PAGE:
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Commonly kept as house pets, green iguanas are large, tree-climbing lizards native to the Caribbean and Central and South America. They also are found in the wild as feral populations in Florida, Hawaii, Texas and the U.S. Virgin Islands. When kept under the proper environmental conditions and fed appropriately, these reptiles can make great pets. Especially for families with older, perhaps even teenaged, children who can be taught to handle the reptiles appropriately, or for individuals who want a long-lived companion. What should you know if you are considering an iguana as a pet? Here are 10 fun facts about iguanas.
Iguanas are very large lizards that can live 20 or more years in captivity and can grow as long as six feet, nose to tail tip. More than half of their body length is due to their tail. Adult males can weigh up to nine pounds, with some especially large ones reaching as much as 18 pounds, while smaller females may grow up to seven pounds. So, first thing to know if you’re thinking of having an iguana is that you need to plan on having a very large tank or enclosure, in which the animal can stretch out and turn around. While small iguanas can be housed in aquariums, as they age, they generally outgrow the tanks and must be housed in a penned-off area or small room where the temperature, humidity and ultraviolet (UV) light exposure can be controlled. An iguana enclosure should be at least twice as long as the iguana and should be a minimum of six feet high, as they like to climb.
Iguanas like to have a basking zone that is around 90 degrees Fahrenheit and should have a cooler zone that doesn’t fall below the mid-70s. Generally, depending on the size of the tank or enclosure, a combination of ceramic bulbs that provide heat, or mercury vapor bulbs that provide both heat and UV light, are used to maintain the temperature within this ideal range. “Point and shoot” temperature guns or simple stick-on thermometers that adhere to the wall should be used. A reptile-savvy veterinarian can provide an iguana owner with advice about enclosure set up appropriate for the size of the iguana and how to anticipate future needs. Iguanas are ectotherms, meaning their body temperatures are determined by their environmental temperatures. When their surrounding temperatures drop too low, their body temperatures drop, their immune systems don’t function optimally and their metabolisms slow, making them more susceptible to infection. They also need adequate humidity (a minimum of 60 to 70 percent) to stay hydrated, as they absorb water through their skin. While all iguanas should be provided with a shallow water dish from which to drink, they also should be misted or soaked in a shallow pan of water several times a week, especially in dry climates, to help ensure they don’t get dehydrated.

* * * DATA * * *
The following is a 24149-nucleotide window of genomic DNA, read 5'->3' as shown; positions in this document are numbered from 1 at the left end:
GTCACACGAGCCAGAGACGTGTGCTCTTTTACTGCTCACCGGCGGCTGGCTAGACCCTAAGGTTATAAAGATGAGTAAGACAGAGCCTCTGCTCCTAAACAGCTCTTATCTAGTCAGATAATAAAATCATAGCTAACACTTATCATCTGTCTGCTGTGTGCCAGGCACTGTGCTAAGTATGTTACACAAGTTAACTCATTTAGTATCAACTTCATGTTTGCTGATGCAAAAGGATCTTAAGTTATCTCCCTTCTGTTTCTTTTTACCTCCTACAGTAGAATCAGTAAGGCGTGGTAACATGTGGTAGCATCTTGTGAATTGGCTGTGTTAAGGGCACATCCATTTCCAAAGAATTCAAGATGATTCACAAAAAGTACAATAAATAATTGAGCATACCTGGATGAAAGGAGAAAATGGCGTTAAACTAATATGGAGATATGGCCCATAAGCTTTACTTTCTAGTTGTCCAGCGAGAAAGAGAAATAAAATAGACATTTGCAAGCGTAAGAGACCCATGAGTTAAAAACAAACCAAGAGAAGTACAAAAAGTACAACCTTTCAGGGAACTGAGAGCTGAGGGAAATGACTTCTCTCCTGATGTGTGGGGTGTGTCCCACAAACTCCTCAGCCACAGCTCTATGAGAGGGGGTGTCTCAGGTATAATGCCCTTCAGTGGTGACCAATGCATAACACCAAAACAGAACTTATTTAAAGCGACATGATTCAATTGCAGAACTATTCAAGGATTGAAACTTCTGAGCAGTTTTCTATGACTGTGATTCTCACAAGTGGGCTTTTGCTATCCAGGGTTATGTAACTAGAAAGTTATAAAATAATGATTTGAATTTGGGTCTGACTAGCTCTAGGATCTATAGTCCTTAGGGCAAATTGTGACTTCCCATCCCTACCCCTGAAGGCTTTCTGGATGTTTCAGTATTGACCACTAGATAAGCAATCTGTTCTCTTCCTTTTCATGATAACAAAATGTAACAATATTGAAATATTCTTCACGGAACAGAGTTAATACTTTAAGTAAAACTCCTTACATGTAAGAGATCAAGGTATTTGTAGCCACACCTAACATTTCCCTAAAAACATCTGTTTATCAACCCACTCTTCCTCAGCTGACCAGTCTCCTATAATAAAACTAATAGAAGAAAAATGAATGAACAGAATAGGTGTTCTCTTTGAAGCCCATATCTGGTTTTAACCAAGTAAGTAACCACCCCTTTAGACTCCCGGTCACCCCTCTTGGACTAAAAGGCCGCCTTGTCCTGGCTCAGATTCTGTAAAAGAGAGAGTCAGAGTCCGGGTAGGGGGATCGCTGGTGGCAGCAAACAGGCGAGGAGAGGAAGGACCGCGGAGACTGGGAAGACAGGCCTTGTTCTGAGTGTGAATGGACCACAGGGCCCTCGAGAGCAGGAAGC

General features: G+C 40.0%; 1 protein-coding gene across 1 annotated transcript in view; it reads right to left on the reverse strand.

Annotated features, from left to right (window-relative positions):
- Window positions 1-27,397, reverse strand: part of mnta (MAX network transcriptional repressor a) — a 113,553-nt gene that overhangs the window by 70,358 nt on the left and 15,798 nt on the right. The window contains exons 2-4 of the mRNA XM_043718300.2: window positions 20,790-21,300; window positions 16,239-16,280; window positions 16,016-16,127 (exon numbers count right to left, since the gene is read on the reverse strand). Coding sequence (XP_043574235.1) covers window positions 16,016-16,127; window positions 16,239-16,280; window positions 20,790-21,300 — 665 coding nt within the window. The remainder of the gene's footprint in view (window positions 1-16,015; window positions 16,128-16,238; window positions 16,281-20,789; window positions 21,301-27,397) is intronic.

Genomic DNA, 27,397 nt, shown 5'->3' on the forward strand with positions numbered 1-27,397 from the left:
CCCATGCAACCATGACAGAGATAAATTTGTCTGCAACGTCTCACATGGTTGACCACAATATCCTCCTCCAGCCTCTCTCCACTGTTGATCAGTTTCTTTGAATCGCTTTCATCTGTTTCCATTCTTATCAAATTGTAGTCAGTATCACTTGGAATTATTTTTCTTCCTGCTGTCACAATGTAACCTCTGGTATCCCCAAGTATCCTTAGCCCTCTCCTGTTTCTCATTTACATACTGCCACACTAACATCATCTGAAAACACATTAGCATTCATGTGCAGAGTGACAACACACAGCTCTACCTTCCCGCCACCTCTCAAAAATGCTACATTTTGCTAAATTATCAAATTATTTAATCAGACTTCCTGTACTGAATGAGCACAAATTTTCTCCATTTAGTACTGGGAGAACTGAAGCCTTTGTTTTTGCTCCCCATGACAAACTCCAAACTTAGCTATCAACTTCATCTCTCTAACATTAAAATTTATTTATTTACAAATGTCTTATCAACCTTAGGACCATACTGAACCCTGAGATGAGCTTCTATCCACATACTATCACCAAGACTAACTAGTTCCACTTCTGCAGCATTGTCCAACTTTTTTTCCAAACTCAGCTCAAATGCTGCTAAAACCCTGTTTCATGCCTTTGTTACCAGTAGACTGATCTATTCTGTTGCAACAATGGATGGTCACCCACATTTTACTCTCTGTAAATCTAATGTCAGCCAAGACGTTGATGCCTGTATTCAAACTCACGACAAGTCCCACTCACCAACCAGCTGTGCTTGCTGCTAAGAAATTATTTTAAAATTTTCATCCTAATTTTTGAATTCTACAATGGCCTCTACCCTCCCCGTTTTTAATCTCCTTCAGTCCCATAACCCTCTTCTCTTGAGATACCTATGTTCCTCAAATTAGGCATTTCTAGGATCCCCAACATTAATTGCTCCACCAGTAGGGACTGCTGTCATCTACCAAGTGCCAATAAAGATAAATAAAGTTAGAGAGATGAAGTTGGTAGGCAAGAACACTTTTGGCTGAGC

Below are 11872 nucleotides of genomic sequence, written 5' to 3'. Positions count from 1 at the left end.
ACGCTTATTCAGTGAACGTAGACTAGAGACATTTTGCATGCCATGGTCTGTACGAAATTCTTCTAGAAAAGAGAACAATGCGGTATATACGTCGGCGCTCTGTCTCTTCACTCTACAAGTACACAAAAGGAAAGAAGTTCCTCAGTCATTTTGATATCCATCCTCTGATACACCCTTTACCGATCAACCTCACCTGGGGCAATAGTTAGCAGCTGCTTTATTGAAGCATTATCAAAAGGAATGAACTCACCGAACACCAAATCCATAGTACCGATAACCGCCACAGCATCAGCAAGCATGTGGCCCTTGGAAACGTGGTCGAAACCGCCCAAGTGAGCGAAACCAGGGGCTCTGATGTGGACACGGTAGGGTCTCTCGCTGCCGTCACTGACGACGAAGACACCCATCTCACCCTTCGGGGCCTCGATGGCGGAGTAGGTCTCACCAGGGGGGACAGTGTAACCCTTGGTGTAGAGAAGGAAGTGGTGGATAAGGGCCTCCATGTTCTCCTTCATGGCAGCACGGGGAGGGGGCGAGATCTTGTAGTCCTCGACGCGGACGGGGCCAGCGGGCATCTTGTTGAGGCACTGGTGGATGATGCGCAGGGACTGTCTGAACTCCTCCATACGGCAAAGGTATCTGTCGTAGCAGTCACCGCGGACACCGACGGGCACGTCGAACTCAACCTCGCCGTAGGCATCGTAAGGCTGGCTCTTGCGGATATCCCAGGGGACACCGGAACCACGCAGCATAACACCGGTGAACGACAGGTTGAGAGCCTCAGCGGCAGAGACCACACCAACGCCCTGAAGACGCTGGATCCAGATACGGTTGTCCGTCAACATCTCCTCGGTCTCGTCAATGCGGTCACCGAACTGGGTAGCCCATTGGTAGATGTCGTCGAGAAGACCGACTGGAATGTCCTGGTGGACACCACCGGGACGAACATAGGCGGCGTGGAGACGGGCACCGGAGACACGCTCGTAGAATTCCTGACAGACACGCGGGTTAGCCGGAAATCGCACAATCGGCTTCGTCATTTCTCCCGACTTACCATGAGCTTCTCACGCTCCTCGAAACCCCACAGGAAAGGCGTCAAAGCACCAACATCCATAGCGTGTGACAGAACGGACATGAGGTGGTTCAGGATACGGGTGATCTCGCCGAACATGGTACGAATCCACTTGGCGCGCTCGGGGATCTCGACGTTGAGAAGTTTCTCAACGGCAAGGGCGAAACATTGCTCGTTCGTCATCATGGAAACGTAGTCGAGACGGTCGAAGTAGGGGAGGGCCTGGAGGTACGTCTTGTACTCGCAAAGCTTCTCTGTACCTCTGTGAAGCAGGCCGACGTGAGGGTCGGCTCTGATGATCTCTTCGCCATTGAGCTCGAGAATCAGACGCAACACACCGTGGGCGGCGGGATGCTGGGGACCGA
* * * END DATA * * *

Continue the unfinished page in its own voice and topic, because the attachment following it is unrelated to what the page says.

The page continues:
Like many other reptiles, iguanas need UV light to make vitamin D in their skin, which then enables them to absorb calcium from their food. The UV light cannot be filtered by glass, such as through a window, but must shine directly onto the animal. Indoor UV bulbs should be changed every six months, as the UV spectrum burns out, even though the light may still shine. Iguanas housed indoors without UV light will develop metabolic bone disease in which they extract calcium from their skeleton, leading to soft bones that fold and break under pressure. Metabolic bone disease is ultimately fatal but can be treated if diagnosed early. For this reason, all iguanas should be examined by a veterinarian when they are first obtained and at least annually after that to help ensure they are healthy.
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